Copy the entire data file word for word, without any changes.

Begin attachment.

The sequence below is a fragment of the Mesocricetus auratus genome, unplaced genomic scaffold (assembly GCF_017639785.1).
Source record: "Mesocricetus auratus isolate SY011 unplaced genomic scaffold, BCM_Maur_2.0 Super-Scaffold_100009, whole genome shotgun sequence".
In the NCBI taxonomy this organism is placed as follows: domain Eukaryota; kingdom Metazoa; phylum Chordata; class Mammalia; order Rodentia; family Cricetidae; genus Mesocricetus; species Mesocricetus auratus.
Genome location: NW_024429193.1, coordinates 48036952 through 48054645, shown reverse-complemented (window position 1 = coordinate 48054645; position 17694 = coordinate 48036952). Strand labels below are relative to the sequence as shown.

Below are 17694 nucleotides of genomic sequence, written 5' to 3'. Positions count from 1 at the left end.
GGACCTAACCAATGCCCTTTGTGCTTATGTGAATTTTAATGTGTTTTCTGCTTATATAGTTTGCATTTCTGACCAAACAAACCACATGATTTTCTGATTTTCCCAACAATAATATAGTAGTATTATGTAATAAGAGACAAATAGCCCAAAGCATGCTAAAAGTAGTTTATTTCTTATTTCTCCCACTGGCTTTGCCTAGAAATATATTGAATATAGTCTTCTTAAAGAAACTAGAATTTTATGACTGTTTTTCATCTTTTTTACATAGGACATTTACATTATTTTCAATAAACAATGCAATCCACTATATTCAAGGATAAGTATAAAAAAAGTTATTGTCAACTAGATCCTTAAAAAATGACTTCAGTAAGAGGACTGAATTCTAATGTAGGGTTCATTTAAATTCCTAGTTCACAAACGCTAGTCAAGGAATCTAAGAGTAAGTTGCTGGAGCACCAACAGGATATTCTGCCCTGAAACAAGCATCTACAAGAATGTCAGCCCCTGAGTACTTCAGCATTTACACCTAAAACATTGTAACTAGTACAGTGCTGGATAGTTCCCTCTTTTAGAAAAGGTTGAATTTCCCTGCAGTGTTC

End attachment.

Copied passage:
The sequence below is a fragment of the Mesocricetus auratus genome, unplaced genomic scaffold (assembly GCF_017639785.1).
Source record: "Mesocricetus auratus isolate SY011 unplaced genomic scaffold, BCM_Maur_2.0 Super-Scaffold_100009, whole genome shotgun sequence".
In the NCBI taxonomy this organism is placed as follows: domain Eukaryota; kingdom Metazoa; phylum Chordata; class Mammalia; order Rodentia; family Cricetidae; genus Mesocricetus; species Mesocricetus auratus.
Genome location: NW_024429193.1, coordinates 48036952 through 48054645, shown reverse-complemented (window position 1 = coordinate 48054645; position 17694 = coordinate 48036952). Strand labels below are relative to the sequence as shown.

Below are 17694 nucleotides of genomic sequence, written 5' to 3'. Positions count from 1 at the left end.
GGACCTAACCAATGCCCTTTGTGCTTATGTGAATTTTAATGTGTTTTCTGCTTATATAGTTTGCATTTCTGACCAAACAAACCACATGATTTTCTGATTTTCCCAACAATAATATAGTAGTATTATGTAATAAGAGACAAATAGCCCAAAGCATGCTAAAAGTAGTTTATTTCTTATTTCTCCCACTGGCTTTGCCTAGAAATATATTGAATATAGTCTTCTTAAAGAAACTAGAATTTTATGACTGTTTTTCATCTTTTTTACATAGGACATTTACATTATTTTCAATAAACAATGCAATCCACTATATTCAAGGATAAGTATAAAAAAAGTTATTGTCAACTAGATCCTTAAAAAATGACTTCAGTAAGAGGACTGAATTCTAATGTAGGGTTCATTTAAATTCCTAGTTCACAAACGCTAGTCAAGGAATCTAAGAGTAAGTTGCTGGAGCACCAACAGGATATTCTGCCCTGAAACAAGCATCTACAAGAATGTCAGCCCCTGAGTACTTCAGCATTTACACCTAAAACATTGTAACTAGTACAGTGCTGGATAGTTCCCTCTTTTAGAAAAGGTTGAATTTCCCTGCAGTGTTC